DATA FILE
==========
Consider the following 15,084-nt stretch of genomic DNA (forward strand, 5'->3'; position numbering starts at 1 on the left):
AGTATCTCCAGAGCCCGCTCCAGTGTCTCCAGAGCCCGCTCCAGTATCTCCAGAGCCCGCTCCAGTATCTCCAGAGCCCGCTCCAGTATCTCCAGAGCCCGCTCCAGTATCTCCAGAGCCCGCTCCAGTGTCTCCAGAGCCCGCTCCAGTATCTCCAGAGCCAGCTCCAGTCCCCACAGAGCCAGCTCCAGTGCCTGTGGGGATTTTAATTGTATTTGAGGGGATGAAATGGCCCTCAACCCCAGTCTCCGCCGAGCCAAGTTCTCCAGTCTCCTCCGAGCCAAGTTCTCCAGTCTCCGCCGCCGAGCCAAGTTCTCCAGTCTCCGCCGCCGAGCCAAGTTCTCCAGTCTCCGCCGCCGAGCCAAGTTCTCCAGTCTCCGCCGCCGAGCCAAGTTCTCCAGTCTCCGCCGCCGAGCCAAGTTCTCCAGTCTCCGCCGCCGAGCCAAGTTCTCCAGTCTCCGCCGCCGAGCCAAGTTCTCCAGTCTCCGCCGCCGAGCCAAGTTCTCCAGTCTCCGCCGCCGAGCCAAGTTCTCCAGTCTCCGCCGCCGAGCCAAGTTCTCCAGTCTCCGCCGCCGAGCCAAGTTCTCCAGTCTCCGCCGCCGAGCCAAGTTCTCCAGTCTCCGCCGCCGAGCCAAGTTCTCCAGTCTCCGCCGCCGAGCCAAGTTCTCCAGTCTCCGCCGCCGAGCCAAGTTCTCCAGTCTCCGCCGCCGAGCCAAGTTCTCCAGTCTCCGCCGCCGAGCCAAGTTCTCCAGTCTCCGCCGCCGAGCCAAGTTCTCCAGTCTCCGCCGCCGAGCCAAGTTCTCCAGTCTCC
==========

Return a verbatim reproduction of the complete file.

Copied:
Consider the following 15,084-nt stretch of genomic DNA (forward strand, 5'->3'; position numbering starts at 1 on the left):
AGTATCTCCAGAGCCCGCTCCAGTGTCTCCAGAGCCCGCTCCAGTATCTCCAGAGCCCGCTCCAGTATCTCCAGAGCCCGCTCCAGTATCTCCAGAGCCCGCTCCAGTATCTCCAGAGCCCGCTCCAGTGTCTCCAGAGCCCGCTCCAGTATCTCCAGAGCCAGCTCCAGTCCCCACAGAGCCAGCTCCAGTGCCTGTGGGGATTTTAATTGTATTTGAGGGGATGAAATGGCCCTCAACCCCAGTCTCCGCCGAGCCAAGTTCTCCAGTCTCCTCCGAGCCAAGTTCTCCAGTCTCCGCCGCCGAGCCAAGTTCTCCAGTCTCCGCCGCCGAGCCAAGTTCTCCAGTCTCCGCCGCCGAGCCAAGTTCTCCAGTCTCCGCCGCCGAGCCAAGTTCTCCAGTCTCCGCCGCCGAGCCAAGTTCTCCAGTCTCCGCCGCCGAGCCAAGTTCTCCAGTCTCCGCCGCCGAGCCAAGTTCTCCAGTCTCCGCCGCCGAGCCAAGTTCTCCAGTCTCCGCCGCCGAGCCAAGTTCTCCAGTCTCCGCCGCCGAGCCAAGTTCTCCAGTCTCCGCCGCCGAGCCAAGTTCTCCAGTCTCCGCCGCCGAGCCAAGTTCTCCAGTCTCCGCCGCCGAGCCAAGTTCTCCAGTCTCCGCCGCCGAGCCAAGTTCTCCAGTCTCCGCCGCCGAGCCAAGTTCTCCAGTCTCCGCCGCCGAGCCAAGTTCTCCAGTCTCCGCCGCCGAGCCAAGTTCTCCAGTCTCCGCCGCCGAGCCAAGTTCTCCAGTCTCCGCCGCCGAGCCAAGTTCTCCAGTCTCC